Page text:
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BPFTRACE(8) System Manager's Manual BPFTRACE(8)


bpftrace - the eBPF tracing language & frontend


bpftrace [OPTIONS] FILE
bpftrace [OPTIONS] -e 'program code'


bpftrace is a high-level tracing language for Linux enhanced Berkeley Packet Filter (eBPF) available in recent Linux kernels (4.x).

bpftrace uses:

  • LLVM as a backend to compile scripts to BPF-bytecode
  • BCC for interacting with the Linux BPF system

As well as the existing Linux tracing capabilities:

kernel userland
static tracepoints USDT* probes
dynamic kprobes uprobes

*USDT = user-level statically defined tracing

The bpftrace language is inspired by awk and C, and predecessor tracers such as DTrace and SystemTap.

See EXAMPLES and ONELINERS if you are impatient.
See PROBE TYPES and BUILTINS (variables/functions) for the bpftrace language elements.


List probes.
Execute PROGRAM.
Enable USDT probes on PID. Will terminate bpftrace on PID termination. Note this is not a global PID filter on probes.
Helper to run CMD. Equivalent to manually running CMD and then giving passing the PID to -p. This is useful to ensure you've traced at least the duration CMD's execution.
Enable unsafe builtin functions. By default, bpftrace runs in safe mode. Safe mode ensure programs cannot modify system state. Unsafe builtin functions are marked as such in BUILTINS (functions).
Force BTF data processing if it's available. By default it's enabled only if the user does not specify any types/includes.
Verbose messages.
Debug info on dry run.
Verbose debug info on dry run.


List probes containing "sleep".
Trace processes calling sleep.
run "sleep 5" in a new process and then trace processes calling sleep.
Count syscalls by process name.


For brevity, just the the actual BPF code is shown below.
Usage: bpftrace -e 'bpf-code'

tracepoint:syscalls:sys_enter_execve { join(args->argv); }
tracepoint:syscalls:sys_enter_open { printf("%s %s\n", comm, str(args->filename)); }
tracepoint:raw_syscalls:sys_enter { @[comm] = count(); }
tracepoint:syscalls:sys_enter_* { @[probe] = count(); }
tracepoint:raw_syscalls:sys_enter { @[pid, comm] = count(); }
tracepoint:syscalls:sys_exit_read /args->ret/ { @[comm] = sum(args->ret); }
tracepoint:syscalls:sys_exit_read { @[comm] = hist(args->ret); }
tracepoint:block:block_rq_issue { printf("%d %s %d\n", pid, comm, args->bytes); }
software:major-faults:1 { @[comm] = count(); }
software:faults:1 { @[comm] = count(); }
profile:hz:99 /pid == 189/ { @[ustack] = count(); }



Attach a bpftrace script to a kernel function, to be executed when that function is called:

kprobe:vfs_read { ... }


Attach script to a userland function:

uprobe:/bin/bash:readline { ... }


Attach script to a statically defined tracepoint in the kernel:

tracepoint:sched:sched_switch { ... }

Tracepoints are guaranteed to be stable between kernel versions, unlike kprobes.


Attach script to kernel software events, executing once every provided count or use a default:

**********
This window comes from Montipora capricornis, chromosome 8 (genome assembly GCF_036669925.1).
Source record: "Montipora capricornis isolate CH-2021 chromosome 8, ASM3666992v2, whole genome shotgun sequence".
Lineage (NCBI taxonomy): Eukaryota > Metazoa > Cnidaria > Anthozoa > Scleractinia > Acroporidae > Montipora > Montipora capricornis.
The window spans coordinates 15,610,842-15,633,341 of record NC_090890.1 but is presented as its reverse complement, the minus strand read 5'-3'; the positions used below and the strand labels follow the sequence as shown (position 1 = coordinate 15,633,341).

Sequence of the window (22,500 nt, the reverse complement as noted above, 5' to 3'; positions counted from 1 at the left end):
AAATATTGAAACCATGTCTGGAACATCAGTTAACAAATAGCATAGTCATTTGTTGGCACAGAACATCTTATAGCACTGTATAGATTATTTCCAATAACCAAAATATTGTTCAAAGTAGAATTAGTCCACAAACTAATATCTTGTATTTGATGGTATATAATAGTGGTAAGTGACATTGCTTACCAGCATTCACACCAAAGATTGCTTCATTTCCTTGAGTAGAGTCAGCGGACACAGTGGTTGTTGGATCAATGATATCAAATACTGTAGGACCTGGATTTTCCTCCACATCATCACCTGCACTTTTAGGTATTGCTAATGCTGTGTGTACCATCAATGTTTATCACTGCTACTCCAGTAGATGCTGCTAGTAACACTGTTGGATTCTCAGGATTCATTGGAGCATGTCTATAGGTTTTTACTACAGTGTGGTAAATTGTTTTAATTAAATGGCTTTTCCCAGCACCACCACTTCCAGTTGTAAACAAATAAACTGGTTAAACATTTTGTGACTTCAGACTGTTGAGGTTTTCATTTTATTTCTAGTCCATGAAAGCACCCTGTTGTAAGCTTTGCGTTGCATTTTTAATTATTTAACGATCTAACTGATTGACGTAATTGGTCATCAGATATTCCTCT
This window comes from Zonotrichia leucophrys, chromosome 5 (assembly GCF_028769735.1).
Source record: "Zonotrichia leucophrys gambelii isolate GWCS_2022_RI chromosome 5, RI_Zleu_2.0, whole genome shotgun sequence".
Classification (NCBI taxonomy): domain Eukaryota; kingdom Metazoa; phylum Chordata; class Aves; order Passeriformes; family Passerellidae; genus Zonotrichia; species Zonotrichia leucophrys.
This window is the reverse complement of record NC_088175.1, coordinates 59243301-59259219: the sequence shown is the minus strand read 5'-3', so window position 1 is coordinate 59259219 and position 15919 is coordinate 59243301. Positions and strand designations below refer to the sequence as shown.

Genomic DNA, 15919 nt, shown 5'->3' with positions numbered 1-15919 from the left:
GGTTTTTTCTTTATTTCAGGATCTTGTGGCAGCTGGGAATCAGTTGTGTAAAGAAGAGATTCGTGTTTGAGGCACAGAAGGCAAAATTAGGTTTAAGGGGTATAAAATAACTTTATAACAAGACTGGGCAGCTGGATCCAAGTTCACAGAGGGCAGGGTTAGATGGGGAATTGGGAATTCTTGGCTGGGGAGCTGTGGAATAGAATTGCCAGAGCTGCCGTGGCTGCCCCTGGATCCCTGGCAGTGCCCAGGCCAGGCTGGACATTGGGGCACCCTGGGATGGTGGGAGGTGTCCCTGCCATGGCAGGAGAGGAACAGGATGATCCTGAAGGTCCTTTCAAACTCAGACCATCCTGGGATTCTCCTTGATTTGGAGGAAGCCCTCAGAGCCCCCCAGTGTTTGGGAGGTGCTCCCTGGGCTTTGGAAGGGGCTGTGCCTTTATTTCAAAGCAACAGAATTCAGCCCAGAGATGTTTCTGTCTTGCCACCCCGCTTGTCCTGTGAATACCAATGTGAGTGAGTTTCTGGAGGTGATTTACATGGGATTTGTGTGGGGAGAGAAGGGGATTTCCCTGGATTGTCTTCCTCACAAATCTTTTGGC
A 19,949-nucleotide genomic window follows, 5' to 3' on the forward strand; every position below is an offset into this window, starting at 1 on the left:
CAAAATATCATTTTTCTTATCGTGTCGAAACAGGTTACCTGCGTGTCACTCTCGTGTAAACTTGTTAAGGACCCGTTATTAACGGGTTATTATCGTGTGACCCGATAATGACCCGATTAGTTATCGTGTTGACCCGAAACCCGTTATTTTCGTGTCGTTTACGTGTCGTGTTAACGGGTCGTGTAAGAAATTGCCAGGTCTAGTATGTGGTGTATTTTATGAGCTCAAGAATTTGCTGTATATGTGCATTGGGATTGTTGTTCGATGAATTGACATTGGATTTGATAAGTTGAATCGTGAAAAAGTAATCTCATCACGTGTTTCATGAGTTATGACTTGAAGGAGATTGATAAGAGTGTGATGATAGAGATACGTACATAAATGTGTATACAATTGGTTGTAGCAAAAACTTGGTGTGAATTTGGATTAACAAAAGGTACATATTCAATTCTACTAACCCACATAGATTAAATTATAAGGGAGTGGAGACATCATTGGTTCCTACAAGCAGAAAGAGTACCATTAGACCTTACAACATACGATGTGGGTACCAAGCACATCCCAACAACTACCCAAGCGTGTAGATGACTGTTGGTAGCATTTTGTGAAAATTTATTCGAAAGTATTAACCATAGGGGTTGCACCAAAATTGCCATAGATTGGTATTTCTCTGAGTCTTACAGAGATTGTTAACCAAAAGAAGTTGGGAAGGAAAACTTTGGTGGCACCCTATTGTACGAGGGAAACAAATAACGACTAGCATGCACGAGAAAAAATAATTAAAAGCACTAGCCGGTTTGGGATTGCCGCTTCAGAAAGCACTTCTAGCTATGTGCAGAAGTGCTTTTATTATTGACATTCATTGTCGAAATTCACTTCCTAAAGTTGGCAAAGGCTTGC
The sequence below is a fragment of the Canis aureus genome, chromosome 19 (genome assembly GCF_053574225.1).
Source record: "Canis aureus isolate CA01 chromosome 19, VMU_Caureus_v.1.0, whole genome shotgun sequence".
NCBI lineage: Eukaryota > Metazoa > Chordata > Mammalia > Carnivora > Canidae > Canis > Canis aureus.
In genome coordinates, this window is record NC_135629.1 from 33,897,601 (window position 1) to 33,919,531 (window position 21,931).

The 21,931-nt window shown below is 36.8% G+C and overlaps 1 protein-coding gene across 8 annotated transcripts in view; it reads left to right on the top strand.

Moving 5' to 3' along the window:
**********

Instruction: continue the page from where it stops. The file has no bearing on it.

software:faults:100 software:faults:


Attach script to hardware events (PMCs), executing once every provided count or use a default:

hardware:cache-references:1000000 hardware:cache-references:


Run the script on all CPUs at specified time intervals:

profile:hz:99 { ... }

profile:s:1 { ... }

profile:ms:20 { ... }

profile:us:1500 { ... }


Run the script once per interval, for printing interval output:

interval:s:1 { ... }

interval:ms:20 { ... }


A single probe can be attached to multiple events:

kprobe:vfs_read,kprobe:vfs_write { ... }


Some probe types allow wildcards to be used when attaching a probe:

kprobe:vfs_* { ... }


Define conditions for which a probe should be executed:

kprobe:sys_open / uid == 0 / { ... }


The following variables and functions are available for use in bpftrace scripts:


Process ID (kernel tgid)
Thread ID (kernel pid)
Cgroup ID of the current process
User ID
Group ID
Nanosecond timestamp
Processor ID
Process name
Kernel stack trace
User stack trace
Arguments to the function being traced
Return value from function being traced
Name of the function currently being traced
Full name of the probe
Current task_struct as a u64.
Random number of type u32.


Produce a log2 histogram of values of n
Produce a linear histogram of values of n
Count the number of times this function is called
Sum this value
Record the minimum value seen
Record the maximum value seen
Average this value
Return the count, average, and total for this value
Delete the map element passed in as an argument
Returns the string pointed to by s
Print formatted to stdout
Print a map, with optional top entry count and divisor
Delete all key/values from a map
Resolve kernel address
Resolve user space address
Resolve kernel symbol name
Resolve user space symbol name
Returns the value stored in the named register
Prints the string array
Print the current time
Print file content
Convert IP address data to text
Execute shell command
Quit bpftrace
Kernel stack trace
User stack trace


The official documentation can be found here:


The first official talk by Alastair on bpftrace happened at the Tracing Summit in Edinburgh, Oct 25th 2018.


Created by Alastair Robertson.
Manpage by Stephan Schuberth.


man -k bcc, after having installed the bpfcc-tools package under Ubuntu.


Prior to contributing new tools, read the official checklist at:

October 2018